Oh, and it is 1 pm, I have not had email since I woke up, and I am so screwed by the limit that I actually had time to blog while my inbox rebuilds itself.

Author: David Churbuck

Cape Codder with an itch to write

0 thoughts on “Dumb IT policies — part 1: inbox limits”

  1. Have you noticed that email send ability blocks whenever you need to send out critical stuff? there’s a reason for that: you are just too busy doing your job that you DON’T have time to empty the thing to avoid blocking.

    My email gets anything from text to PSDs to EPS and EXEs, 1 out of every 10 emails is larger than 5MBs. I hit my limit (and see my send mail ability blocked) twice per week. I have 3 DVDs worth of database backups plus an archive I keep filling until I hit the 3.5GB self-imposed maximum. This has its own set of disadvantages. Since I use 3 different PCs to work, and the archive sits on just one (plus the DVDs) I usually have to go and have 2 running at the same time. Since notes .nfs files are not very nice to open from one PC to the other, I often auto-send myself emails. It sucks.

    I’ve been very tempted to forward everything to my Yahoo! mail (which has NO limit… nothing, zip, nada) but I assume that IT would be even more pissed if I do that.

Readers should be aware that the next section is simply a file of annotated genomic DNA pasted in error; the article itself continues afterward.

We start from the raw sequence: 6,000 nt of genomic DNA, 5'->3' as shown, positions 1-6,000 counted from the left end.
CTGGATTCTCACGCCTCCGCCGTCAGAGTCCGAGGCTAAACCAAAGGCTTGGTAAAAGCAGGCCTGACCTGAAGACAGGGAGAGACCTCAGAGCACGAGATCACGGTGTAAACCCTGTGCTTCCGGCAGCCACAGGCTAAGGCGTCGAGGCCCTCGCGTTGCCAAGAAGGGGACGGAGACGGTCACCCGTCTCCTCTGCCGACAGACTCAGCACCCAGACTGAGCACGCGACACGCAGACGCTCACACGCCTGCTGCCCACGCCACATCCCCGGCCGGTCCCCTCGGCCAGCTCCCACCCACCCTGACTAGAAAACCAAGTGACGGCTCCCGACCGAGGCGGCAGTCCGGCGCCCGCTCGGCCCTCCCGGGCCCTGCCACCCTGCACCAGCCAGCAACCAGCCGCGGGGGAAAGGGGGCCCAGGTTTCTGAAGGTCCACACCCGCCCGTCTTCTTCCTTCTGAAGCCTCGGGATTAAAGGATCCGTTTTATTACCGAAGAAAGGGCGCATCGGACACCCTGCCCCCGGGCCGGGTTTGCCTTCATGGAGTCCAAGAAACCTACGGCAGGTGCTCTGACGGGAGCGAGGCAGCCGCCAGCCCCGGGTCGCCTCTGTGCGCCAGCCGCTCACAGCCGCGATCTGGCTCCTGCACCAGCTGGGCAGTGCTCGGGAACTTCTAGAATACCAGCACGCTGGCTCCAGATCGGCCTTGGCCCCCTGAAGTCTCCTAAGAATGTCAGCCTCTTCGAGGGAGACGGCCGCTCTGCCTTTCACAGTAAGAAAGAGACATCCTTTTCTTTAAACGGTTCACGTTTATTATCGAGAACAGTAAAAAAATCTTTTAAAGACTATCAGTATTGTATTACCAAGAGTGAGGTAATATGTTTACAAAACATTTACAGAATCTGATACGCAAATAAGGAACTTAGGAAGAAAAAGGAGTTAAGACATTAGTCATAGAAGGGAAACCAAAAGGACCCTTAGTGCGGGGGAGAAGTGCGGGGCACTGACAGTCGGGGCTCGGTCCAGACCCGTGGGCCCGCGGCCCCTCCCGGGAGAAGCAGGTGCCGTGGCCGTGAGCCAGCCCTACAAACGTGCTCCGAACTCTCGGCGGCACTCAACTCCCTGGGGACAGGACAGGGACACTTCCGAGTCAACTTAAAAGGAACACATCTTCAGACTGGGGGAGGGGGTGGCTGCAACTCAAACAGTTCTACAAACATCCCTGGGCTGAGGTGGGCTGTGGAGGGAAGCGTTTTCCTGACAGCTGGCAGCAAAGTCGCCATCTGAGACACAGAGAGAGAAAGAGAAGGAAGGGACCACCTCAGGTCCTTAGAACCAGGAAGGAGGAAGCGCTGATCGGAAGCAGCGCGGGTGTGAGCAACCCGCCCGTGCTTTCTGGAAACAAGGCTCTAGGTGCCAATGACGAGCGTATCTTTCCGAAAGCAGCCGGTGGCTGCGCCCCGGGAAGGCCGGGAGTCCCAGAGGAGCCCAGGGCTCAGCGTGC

And that’s just the tip of the Iceberg, one day I’ll write a book by the title “That Ugly Mother (curse word), Lotus Notes and I: a tale on how my life became miserable”

  2. Let’s count the Lenovo/IBM employees who come here to bitch…

    Now that it’s my turn: local e-mail is a thing of the 90’s and should die a fast death. Everything is moving to online based. Bookmarks? Delicious. E-mail? Web-based clients. IM? Web-based clients. Storage? There are paid services; alternatively you can use a Google hack and upload files to your GMail account. E-mail yourself critical files that you need. Get your own web host & use FTP. RSS? Web-based clients.

    This is of course on the small end of problems that modern corporations face. It is also of course much easier to implement a new system like this in a new organization – you take a large group of people entrenched in technology/policies from the 80’s and will find it a helluva time to get them to get past Win98-era stuff.